Eric Pugash, MD
Vancouver Plastic Surgeon
5.0 out of 5 stars 94 reviews

How Soon After Surgery Can I Start Scar Treatment?

As soon as your wound is no longer having any drainage you may start using topical scar creams as well as silastic sheeting. Watch out for any signs of skin maceration that may be caused by excess moisture under the silastic. Good luck!

Mark Preston, MD
Columbus Plastic Surgeon
4.5 out of 5 stars 16 reviews

Tummy tuck scar treatment options

all wounds go through several stages of healing. There is no benefit of apply any "scar treatments" until after scars start to contract which is about 4 weeks. until then it is best to keep the skin well hydrated and moisterized.

S. Sean Younai, MD, FACS
Beverly Hills Plastic Surgeon
4.5 out of 5 stars 35 reviews

Timing of scar treatment after TT.

If I have a concern that a patient of mine may get an active, raised scar after TT or Breast augmentation, I will start using silicone sheeting early, at about 5-7 days, after surgery.  The wound only needs to be closed for the sheeting to be placed on.  There is little downside to this besides some minor skin irritation from increased moisture beneath the sheeting.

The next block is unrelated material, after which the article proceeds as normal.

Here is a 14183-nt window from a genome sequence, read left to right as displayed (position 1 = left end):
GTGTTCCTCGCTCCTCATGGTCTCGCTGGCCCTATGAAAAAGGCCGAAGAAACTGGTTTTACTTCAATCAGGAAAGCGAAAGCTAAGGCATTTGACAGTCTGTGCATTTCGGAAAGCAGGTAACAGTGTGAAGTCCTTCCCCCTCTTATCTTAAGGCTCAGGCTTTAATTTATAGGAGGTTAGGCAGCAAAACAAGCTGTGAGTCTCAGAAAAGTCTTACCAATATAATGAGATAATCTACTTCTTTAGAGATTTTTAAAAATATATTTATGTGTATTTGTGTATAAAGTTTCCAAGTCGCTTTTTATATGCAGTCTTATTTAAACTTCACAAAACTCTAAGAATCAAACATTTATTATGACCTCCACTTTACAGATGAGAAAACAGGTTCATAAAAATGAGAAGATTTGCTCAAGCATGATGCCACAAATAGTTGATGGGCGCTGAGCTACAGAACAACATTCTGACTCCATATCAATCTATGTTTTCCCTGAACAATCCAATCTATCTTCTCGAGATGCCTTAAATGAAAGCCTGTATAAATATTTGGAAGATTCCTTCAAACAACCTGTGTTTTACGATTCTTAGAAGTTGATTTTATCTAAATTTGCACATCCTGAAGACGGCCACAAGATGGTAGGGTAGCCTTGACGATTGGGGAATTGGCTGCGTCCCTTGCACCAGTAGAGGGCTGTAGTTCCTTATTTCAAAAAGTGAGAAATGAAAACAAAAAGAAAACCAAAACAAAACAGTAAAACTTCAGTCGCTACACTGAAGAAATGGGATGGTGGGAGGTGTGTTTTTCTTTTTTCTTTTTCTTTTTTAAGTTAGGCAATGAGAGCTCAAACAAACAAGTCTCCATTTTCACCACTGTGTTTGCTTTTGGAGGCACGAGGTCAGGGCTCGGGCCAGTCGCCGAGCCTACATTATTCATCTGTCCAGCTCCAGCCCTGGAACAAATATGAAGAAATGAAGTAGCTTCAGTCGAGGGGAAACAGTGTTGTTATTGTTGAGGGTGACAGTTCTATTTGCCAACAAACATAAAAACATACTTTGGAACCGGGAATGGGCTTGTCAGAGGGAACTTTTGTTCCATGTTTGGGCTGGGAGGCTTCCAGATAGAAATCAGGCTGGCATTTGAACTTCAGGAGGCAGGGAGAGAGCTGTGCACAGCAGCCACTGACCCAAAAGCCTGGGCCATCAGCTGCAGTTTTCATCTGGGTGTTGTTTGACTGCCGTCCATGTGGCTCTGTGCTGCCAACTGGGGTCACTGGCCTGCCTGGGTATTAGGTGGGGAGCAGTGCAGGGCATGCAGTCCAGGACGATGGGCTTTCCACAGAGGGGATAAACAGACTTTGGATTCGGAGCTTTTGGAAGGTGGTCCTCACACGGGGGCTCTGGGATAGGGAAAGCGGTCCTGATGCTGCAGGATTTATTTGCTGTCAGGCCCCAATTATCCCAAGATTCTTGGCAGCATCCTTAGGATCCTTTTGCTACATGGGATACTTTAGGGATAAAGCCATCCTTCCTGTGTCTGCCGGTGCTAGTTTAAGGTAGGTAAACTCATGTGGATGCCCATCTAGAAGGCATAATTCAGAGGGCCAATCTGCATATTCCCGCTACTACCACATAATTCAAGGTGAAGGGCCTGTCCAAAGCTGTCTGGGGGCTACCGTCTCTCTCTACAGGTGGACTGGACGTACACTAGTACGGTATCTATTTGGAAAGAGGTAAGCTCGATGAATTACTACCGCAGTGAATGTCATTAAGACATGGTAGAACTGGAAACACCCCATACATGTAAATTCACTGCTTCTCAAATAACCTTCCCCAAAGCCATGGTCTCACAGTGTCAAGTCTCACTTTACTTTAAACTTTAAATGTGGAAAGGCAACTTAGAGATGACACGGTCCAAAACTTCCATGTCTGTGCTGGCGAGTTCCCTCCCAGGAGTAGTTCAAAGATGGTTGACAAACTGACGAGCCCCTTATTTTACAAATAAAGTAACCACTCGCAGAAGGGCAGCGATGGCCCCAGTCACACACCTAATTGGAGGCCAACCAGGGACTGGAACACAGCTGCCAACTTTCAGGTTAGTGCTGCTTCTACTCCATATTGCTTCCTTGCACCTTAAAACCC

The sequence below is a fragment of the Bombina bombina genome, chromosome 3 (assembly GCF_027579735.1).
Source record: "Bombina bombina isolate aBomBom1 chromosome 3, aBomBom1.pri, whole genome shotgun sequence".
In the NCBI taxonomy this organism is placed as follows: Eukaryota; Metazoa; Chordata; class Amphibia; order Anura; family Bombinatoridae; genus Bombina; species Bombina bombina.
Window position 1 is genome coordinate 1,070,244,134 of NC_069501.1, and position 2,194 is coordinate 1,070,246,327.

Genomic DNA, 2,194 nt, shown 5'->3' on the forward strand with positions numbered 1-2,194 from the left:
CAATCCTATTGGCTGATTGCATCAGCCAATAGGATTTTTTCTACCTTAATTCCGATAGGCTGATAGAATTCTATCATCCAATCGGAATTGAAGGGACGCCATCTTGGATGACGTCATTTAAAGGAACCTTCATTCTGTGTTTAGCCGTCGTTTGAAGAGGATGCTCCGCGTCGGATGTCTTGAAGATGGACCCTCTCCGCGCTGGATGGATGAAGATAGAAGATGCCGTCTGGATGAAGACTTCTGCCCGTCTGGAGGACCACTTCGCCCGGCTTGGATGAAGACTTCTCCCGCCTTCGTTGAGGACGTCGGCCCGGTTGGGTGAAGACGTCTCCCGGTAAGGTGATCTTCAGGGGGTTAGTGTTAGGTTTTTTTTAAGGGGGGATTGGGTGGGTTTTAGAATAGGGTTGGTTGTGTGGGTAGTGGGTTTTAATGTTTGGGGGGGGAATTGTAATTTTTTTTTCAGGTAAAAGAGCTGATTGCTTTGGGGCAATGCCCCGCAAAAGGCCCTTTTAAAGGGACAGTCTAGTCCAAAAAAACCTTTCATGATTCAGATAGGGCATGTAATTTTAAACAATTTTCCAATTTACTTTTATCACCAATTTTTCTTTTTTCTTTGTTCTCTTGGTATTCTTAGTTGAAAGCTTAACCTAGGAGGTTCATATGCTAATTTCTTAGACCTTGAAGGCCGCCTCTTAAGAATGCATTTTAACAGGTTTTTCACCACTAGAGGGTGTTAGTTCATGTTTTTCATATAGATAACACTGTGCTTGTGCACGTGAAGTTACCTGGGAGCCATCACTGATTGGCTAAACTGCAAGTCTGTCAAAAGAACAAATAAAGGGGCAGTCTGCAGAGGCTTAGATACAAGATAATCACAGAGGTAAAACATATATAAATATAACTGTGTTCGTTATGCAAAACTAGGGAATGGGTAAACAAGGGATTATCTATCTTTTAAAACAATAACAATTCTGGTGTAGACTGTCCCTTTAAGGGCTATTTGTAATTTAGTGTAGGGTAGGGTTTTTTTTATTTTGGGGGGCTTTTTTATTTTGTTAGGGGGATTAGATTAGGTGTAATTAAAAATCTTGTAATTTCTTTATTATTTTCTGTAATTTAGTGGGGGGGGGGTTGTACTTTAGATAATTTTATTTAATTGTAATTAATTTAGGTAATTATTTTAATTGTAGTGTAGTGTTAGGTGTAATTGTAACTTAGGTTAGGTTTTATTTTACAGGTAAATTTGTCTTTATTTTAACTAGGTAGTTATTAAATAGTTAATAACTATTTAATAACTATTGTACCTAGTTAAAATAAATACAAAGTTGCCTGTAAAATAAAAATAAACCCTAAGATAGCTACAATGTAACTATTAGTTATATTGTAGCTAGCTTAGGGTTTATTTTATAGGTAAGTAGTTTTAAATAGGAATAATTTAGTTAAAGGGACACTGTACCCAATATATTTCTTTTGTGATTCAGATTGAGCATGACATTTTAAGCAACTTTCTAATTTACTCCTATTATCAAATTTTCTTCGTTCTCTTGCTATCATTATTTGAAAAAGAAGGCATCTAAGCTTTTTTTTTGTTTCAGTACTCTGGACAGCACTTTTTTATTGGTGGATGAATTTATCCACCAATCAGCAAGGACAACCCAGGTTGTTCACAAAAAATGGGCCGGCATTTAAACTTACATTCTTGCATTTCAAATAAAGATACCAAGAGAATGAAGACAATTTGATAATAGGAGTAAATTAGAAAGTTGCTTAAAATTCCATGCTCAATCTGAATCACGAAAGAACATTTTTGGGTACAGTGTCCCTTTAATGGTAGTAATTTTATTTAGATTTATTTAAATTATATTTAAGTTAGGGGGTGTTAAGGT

Ask your plastic surgeon for specific advice, but in general I have my patients use scar treatments the day after sutures are removed. Regarding #SiliconeSheetingForScars and other options, here are some options to consider. Best Scar Management is important to minimize or completely hide from view, the telltale signs of your surgery—namely, scars. Both you and your surgeon want you to have the most minimal scarring possible. There are many possible causes for scars that are enlarged or not healing well. Unsightly scars are most commonly due to genetics, underlying medical conditions, or improper scar/wound care. The last part is very important and patients can make a noticeable difference in their scars’ appearance by following best scar management practices. Here are some simple tips.
Scar Management tips:
  1. Minimize tension on the scar. Steri-Strips and/or surgical tape are often placed in non-hair bearing areas at the time of surgery to minimize tension and keep pressure over the scar. This minimizes the stress that can pull the scar apart (dehiscence) creating a wound and delaying healing time, and can make the scar wider, or more “ropy”. In the first few weeks after surgery, I recommend the use of Embrace Scar Therapy which is an adherent silicone sheeting pre-stretched when applied so as to offload tension on the scar.